These Gen Z and younger Gen Y consumers will make up the bulk of shoppers within the next decade, with Gen Z alone expected to be the largest generation by 2026, according to A.T. Kearney. Additionally, 25% of online shoppers surveyed in a study by research firm L2 said they'd abandon a shopping cart if a retailer didn’t offer same-day delivery. This growing demand will drive up same-day delivery volumes to account for $200 billion in US online sales — about 25% of the US e-commerce market — by 2025, according to McKinsey.

Many crowdsourced delivery startups, like Postmates, Instacart, and Deliv, have sprung up around the world, and have collectively attracted several billion dollars in investment. Each works in a slightly different way, but they all follow a similar blueprint for executing deliveries:

  • Once an order is placed on a crowdsourced delivery company’s app — either by the customer or a retailer — the delivery is assigned to one of the part-time couriers using the app. Couriers can either bid to accept a delivery, or may be automatically assigned one based on their proximity to the pickup location.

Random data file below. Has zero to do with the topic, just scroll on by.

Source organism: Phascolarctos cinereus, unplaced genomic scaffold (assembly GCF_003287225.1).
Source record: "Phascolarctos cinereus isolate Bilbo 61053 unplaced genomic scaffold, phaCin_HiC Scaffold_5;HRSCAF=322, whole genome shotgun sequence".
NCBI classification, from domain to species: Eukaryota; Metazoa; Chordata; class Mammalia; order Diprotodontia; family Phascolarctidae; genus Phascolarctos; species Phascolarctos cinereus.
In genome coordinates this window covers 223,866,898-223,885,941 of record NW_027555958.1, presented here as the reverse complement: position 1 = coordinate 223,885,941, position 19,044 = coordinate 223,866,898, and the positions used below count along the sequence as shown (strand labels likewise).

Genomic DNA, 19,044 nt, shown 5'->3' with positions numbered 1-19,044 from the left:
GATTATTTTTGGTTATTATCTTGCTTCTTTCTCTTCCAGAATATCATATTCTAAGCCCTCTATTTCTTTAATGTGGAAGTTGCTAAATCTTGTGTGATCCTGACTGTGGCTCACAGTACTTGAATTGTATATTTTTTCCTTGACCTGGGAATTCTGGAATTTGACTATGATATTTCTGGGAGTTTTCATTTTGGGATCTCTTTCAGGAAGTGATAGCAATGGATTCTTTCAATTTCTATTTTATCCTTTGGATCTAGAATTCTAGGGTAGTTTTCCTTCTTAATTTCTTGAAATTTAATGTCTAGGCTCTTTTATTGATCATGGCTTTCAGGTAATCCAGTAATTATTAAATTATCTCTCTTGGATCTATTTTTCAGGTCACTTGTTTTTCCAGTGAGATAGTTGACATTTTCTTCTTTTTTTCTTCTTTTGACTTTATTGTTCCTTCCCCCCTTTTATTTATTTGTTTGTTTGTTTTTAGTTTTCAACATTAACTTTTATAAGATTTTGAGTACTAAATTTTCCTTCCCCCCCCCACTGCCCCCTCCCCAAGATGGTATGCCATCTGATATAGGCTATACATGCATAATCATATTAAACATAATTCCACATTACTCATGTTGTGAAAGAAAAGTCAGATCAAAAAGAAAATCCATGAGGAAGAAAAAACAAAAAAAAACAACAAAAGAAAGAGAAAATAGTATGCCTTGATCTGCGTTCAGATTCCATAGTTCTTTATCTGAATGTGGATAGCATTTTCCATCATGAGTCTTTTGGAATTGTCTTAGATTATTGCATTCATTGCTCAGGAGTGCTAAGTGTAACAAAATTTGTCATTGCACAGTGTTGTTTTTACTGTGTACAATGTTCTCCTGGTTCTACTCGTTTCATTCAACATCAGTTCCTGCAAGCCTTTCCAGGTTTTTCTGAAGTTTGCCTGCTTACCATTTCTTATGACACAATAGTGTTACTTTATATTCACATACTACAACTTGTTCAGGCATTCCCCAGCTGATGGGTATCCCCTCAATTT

• After the order is picked and packed, the assigned courier delivers it to the recipient, using their own vehicle. The pickup and delivery can be made “on-demand,” meaning right away, or scheduled for a specific time window, such as between 5 p.m. and 6 p.m.
  • The recipient or courier then confirms that the order has been safely delivered, and the courier receives compensation from the delivery company.